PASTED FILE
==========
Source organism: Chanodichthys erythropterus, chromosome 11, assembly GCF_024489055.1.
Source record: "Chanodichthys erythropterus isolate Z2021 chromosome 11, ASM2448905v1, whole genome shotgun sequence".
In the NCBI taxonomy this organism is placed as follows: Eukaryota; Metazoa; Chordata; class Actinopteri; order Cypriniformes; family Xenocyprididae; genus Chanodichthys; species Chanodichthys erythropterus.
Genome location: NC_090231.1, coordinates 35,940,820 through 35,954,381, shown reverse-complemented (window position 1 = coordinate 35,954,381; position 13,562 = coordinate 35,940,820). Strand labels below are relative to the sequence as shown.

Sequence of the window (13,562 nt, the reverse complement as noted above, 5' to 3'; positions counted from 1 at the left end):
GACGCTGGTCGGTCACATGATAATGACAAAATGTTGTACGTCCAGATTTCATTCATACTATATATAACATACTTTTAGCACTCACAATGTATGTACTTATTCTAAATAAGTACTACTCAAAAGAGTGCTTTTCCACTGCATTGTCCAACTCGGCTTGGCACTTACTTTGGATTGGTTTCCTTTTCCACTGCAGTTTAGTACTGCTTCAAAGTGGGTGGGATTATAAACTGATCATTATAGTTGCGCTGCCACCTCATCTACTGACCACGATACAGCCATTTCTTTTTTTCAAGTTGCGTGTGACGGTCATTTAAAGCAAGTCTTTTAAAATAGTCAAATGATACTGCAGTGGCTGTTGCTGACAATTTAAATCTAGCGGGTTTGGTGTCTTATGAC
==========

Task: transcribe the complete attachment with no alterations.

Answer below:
Source organism: Chanodichthys erythropterus, chromosome 11, assembly GCF_024489055.1.
Source record: "Chanodichthys erythropterus isolate Z2021 chromosome 11, ASM2448905v1, whole genome shotgun sequence".
In the NCBI taxonomy this organism is placed as follows: Eukaryota; Metazoa; Chordata; class Actinopteri; order Cypriniformes; family Xenocyprididae; genus Chanodichthys; species Chanodichthys erythropterus.
Genome location: NC_090231.1, coordinates 35,940,820 through 35,954,381, shown reverse-complemented (window position 1 = coordinate 35,954,381; position 13,562 = coordinate 35,940,820). Strand labels below are relative to the sequence as shown.

Sequence of the window (13,562 nt, the reverse complement as noted above, 5' to 3'; positions counted from 1 at the left end):
GACGCTGGTCGGTCACATGATAATGACAAAATGTTGTACGTCCAGATTTCATTCATACTATATATAACATACTTTTAGCACTCACAATGTATGTACTTATTCTAAATAAGTACTACTCAAAAGAGTGCTTTTCCACTGCATTGTCCAACTCGGCTTGGCACTTACTTTGGATTGGTTTCCTTTTCCACTGCAGTTTAGTACTGCTTCAAAGTGGGTGGGATTATAAACTGATCATTATAGTTGCGCTGCCACCTCATCTACTGACCACGATACAGCCATTTCTTTTTTTCAAGTTGCGTGTGACGGTCATTTAAAGCAAGTCTTTTAAAATAGTCAAATGATACTGCAGTGGCTGTTGCTGACAATTTAAATCTAGCGGGTTTGGTGTCTTATGAC